PLE treasure hunt -- Self


The OOPSLA'87 paper claims that
structural simplification makes it easier to understand the language
but also
As the variety of constructs decreases, so does the variety of linguistic cues to a system's structure.
Is the syntax in Self too uniform? What about LISP? Java? Python with tables instead of classes? Is experience with the language a factor?

Compiler vs. interpreter

Self has a dynamic compiler which optimizes frequently-used code while it's running. Does this make Self a compiled or interpreted language? Given this technology, is there any reason for a language to be strictly compiled?

Many languages, including Self and Python, parse code into compact instructions for a virtual machine. In some sense this is compiling, in another sense interpreting. Is the distinction relevant anymore?

Static vs. dynamic scoping

Is Self statically or dynamically scoped? Suppose we define an object containing a constant and a method to retrieve the constant:
| p = (| x = 5. f = (x) |) |
From an environment where x is bound to 4, a call to f could either:
  1. return 5 (looks like static scoping)
  2. return 4 (looks like dynamic scoping)
  3. return a number different from 4 or 5 (yikes!)
Here's how:
  1. (p _AddSlots: (| g = (| x = 4 | f) |)) g
  2. (| x = 4. parent* = p |) f
  3. (| x = 3. parent* = p. g = (| x = 4 | f) |) g
Here is the same example in C++. What is the ambiguity here? How did Python avoid this ambiguity? (Hint: how is procedure call implemented in Self?)

User-defined control structures

Virtually all control structures in Self are defined in the language. Only the loop message, which evaluates a block endlessly, requires low-level support. For example, this is the definition of untilTrue:, Self's version of Pascal's repeat ... until statement:
untilTrue: cond = ([ self value. cond value ifTrue: [ ^nil ]] loop)
In English:
  1. The receiver of this message (self) is the body of the loop. So the first thing we do is evaluate it for side-effect.
  2. Then the condition block cond is evaluated. If the answer is true, we return nil from untilTrue:. Caret is the return operator in Self.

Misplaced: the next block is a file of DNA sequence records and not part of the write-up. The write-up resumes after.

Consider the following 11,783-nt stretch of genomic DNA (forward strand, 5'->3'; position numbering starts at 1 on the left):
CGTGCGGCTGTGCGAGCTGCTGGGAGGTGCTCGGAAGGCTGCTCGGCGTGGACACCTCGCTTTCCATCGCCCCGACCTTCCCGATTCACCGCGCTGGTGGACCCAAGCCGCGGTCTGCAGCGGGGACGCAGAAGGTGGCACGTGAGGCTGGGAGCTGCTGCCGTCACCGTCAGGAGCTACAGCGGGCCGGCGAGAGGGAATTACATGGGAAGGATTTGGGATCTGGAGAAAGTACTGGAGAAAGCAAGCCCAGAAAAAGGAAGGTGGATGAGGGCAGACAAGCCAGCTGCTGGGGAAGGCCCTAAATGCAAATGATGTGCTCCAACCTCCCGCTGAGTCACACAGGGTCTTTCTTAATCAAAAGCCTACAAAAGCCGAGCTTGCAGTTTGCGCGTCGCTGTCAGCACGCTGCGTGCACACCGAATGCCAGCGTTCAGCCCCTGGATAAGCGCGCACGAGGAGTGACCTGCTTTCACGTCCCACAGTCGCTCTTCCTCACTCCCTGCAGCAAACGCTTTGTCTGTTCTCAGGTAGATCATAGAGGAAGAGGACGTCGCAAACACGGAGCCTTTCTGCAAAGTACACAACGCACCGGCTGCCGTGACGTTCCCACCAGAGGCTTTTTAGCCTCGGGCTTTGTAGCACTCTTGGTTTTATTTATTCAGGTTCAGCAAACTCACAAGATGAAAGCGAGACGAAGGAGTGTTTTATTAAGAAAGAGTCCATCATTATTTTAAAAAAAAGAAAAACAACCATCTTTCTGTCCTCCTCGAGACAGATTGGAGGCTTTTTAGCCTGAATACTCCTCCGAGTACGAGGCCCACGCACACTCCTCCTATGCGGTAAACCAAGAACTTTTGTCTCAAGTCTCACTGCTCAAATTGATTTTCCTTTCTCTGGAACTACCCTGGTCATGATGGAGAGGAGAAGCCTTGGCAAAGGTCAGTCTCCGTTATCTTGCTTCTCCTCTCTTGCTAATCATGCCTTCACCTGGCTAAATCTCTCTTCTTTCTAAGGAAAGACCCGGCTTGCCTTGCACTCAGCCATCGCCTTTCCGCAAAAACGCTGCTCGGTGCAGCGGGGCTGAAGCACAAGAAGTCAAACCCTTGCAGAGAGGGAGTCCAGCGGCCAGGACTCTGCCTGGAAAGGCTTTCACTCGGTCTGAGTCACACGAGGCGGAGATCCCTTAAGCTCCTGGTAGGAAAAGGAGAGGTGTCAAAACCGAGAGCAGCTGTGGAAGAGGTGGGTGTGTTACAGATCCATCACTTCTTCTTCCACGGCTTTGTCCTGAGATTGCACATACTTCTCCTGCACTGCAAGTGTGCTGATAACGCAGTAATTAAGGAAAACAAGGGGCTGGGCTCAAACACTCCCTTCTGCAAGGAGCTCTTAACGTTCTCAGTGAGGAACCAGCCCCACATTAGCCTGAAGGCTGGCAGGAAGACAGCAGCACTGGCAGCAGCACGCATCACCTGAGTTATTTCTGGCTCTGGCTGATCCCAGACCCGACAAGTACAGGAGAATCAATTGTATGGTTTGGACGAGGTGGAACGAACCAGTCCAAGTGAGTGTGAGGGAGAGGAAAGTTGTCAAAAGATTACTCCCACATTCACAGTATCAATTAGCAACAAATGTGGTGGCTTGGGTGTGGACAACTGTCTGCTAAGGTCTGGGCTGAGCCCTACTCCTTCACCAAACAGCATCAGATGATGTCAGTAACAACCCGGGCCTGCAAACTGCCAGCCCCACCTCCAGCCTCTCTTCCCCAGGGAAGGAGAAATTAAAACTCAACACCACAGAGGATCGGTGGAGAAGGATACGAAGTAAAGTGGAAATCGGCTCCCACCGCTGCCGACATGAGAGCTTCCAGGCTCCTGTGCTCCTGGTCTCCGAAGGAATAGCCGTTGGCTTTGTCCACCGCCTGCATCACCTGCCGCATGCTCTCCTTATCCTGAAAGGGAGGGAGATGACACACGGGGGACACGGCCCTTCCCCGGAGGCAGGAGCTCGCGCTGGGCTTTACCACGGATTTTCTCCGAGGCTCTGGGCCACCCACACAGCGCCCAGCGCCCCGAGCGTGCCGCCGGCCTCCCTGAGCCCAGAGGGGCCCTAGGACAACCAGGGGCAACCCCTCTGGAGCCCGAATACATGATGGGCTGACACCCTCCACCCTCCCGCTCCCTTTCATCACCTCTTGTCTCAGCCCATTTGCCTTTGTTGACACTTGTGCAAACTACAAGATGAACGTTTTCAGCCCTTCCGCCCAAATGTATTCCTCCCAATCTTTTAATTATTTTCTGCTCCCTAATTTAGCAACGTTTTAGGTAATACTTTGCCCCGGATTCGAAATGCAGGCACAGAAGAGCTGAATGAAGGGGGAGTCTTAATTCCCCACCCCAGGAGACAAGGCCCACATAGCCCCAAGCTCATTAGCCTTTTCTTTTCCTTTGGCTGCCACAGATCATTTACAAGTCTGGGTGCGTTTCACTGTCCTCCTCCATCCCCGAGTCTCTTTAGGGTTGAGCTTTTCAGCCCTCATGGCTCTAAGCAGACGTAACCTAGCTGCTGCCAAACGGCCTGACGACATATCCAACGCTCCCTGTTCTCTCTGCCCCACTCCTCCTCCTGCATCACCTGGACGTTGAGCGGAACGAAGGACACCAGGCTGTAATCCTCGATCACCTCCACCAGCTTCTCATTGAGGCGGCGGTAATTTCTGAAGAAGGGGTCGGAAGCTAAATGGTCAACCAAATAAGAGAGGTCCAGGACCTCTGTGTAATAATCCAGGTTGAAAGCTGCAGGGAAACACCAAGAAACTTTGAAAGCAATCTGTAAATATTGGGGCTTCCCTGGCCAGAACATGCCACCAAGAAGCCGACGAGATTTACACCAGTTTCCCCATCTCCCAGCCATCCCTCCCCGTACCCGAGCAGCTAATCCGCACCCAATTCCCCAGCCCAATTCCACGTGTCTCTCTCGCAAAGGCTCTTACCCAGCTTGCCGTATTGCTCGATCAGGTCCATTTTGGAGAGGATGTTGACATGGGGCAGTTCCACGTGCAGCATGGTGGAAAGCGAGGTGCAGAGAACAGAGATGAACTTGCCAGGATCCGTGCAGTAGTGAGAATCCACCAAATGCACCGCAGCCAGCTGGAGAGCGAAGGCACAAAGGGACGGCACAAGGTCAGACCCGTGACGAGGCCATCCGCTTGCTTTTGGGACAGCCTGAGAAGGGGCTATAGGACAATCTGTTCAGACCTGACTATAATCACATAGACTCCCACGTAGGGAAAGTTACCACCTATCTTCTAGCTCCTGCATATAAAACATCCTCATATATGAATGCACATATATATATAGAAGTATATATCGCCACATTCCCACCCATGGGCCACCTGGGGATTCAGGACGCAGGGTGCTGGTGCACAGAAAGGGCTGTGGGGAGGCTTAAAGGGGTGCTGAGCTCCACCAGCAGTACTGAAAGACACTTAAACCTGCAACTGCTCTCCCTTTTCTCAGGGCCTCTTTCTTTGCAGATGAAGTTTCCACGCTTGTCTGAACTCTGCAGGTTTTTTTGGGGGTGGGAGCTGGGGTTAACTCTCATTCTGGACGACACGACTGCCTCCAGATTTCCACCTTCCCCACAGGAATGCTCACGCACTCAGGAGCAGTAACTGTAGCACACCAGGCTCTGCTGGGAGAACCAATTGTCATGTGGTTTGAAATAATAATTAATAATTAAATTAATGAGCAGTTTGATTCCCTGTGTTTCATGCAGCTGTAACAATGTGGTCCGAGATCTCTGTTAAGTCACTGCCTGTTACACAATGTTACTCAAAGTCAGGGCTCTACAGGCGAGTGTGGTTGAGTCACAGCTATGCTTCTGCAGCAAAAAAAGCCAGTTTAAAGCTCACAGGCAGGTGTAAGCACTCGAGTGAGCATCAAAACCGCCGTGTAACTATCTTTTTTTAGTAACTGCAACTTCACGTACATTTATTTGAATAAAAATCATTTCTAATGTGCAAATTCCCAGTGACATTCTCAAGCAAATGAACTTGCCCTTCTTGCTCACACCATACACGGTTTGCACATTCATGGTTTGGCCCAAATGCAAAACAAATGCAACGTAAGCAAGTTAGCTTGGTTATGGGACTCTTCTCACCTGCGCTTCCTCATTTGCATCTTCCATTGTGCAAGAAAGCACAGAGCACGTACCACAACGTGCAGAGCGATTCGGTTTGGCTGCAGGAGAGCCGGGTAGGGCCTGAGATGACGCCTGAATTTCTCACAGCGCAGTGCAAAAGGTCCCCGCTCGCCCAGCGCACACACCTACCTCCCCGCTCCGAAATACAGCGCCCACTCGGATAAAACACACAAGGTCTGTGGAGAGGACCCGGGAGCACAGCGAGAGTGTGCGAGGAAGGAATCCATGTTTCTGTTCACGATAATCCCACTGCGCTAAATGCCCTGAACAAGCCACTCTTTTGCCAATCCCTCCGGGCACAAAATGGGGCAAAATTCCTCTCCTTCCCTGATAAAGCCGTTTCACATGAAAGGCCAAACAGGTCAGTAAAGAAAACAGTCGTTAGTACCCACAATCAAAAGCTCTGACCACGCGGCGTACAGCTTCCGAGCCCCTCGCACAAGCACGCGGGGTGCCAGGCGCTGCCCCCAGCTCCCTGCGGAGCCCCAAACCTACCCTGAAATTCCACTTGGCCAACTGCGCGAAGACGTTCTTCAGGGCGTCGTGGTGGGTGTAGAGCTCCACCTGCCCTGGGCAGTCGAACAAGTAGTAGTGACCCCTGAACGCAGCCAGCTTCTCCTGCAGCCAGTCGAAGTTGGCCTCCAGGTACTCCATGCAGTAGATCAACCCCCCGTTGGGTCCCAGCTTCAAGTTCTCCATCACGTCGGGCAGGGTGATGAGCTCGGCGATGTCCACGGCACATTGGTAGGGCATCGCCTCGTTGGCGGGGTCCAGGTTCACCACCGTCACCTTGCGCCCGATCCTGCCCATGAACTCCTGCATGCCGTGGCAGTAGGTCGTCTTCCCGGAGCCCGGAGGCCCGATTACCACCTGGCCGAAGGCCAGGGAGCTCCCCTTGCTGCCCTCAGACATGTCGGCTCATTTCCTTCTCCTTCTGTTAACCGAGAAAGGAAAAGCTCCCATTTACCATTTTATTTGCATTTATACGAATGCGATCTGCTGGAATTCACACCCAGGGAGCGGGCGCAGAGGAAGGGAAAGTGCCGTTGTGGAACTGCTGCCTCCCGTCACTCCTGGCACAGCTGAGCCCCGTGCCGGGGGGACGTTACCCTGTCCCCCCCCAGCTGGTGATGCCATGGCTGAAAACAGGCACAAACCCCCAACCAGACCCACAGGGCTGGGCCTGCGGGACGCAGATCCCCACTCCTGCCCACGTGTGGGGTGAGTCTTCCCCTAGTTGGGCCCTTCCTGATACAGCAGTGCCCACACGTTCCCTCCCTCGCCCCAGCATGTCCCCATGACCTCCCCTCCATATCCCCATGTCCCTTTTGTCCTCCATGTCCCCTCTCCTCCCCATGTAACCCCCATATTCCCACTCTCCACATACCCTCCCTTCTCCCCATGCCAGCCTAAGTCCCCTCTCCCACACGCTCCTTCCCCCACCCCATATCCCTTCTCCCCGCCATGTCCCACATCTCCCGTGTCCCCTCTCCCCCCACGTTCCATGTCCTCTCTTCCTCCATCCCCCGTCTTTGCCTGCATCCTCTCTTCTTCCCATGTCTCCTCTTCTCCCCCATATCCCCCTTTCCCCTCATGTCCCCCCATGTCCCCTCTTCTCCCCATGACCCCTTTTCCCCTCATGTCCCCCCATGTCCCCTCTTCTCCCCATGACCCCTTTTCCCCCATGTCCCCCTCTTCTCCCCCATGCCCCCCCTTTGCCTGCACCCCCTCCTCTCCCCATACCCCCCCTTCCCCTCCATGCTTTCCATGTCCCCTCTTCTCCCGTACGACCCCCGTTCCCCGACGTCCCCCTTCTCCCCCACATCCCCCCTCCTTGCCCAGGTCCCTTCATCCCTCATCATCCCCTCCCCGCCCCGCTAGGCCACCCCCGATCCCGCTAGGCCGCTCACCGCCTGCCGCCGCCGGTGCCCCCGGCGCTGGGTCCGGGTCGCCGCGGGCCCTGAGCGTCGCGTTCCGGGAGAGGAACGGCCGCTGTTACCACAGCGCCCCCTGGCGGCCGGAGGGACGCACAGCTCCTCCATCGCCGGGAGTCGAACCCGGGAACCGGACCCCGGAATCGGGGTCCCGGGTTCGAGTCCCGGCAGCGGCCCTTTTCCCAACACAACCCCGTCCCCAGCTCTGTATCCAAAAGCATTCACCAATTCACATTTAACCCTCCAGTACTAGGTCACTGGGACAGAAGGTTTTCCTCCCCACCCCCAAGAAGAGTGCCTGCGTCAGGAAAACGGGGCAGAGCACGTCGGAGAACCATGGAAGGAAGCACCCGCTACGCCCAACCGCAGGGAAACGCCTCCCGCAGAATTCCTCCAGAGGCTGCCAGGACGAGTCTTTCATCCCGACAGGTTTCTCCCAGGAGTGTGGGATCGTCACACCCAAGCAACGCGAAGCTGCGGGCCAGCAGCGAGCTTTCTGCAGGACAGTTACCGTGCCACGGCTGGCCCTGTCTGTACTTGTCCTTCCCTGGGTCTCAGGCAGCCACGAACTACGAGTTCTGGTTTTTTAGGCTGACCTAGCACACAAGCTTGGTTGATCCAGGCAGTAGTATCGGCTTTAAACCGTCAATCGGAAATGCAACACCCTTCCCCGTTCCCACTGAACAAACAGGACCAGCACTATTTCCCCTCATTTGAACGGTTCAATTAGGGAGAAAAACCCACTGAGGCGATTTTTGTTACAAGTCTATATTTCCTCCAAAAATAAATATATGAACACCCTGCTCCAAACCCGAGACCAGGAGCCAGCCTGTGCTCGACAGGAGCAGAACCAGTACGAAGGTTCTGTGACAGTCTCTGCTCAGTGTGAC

3. Otherwise, we go back to step 1. To do this, we enclose the first two steps in a block and evaluate it endlessly.

Your task is to implement C's for loop in Self. This construct has four parts:

  1. An initializer expression which is evaluated exactly once, before the loop starts.
  2. A condition which, if false, exits the loop. It is evaluated before the body.
  3. A body.
  4. A post-expression which is evaluated after the body, on every iteration.
Your solution should be a method while:Do:Then: which takes these arguments in order. The implementation should look similar to untilTrue:. Use this to test:
| i |
[ i: 0 ] while: [ i < 10 ] Do: [ i printLine ] Then: [ i: i + 1 ]
In C, this corresponds to:
int i;
for( i = 0 ; i < 10 ; i++ ) printf("%d\n", i);
If you can't work out the syntax, explain in English.

Closure cleverness

Suppose we have a function f which uses a local variable:
| f = (| x = 3 | (self + x) * x) |
4 f                "prints 21"
Suppose we're debugging, and we'd like to know about the run-time behavior of f, e.g. how many times x is used during execution. In this simple case, we know it is used twice; but f could be more complicated. Furthermore, we want to treat f as a black box; no modification of code.

Describe, in English, how we might write a function monitor: which modifies a black-box function so that all accesses to a particular variable cause a message to be printed. The monitored function should otherwise behave normally. For example:

((lobby _Mirror at: 'f') contents) monitor: 'x'
4 f                "prints 'reading x','reading x', and 21"

Barometer question: What are the features of Self that allow us to do this?

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Last modified: Fri Oct 4 18:17:28 EDT 1996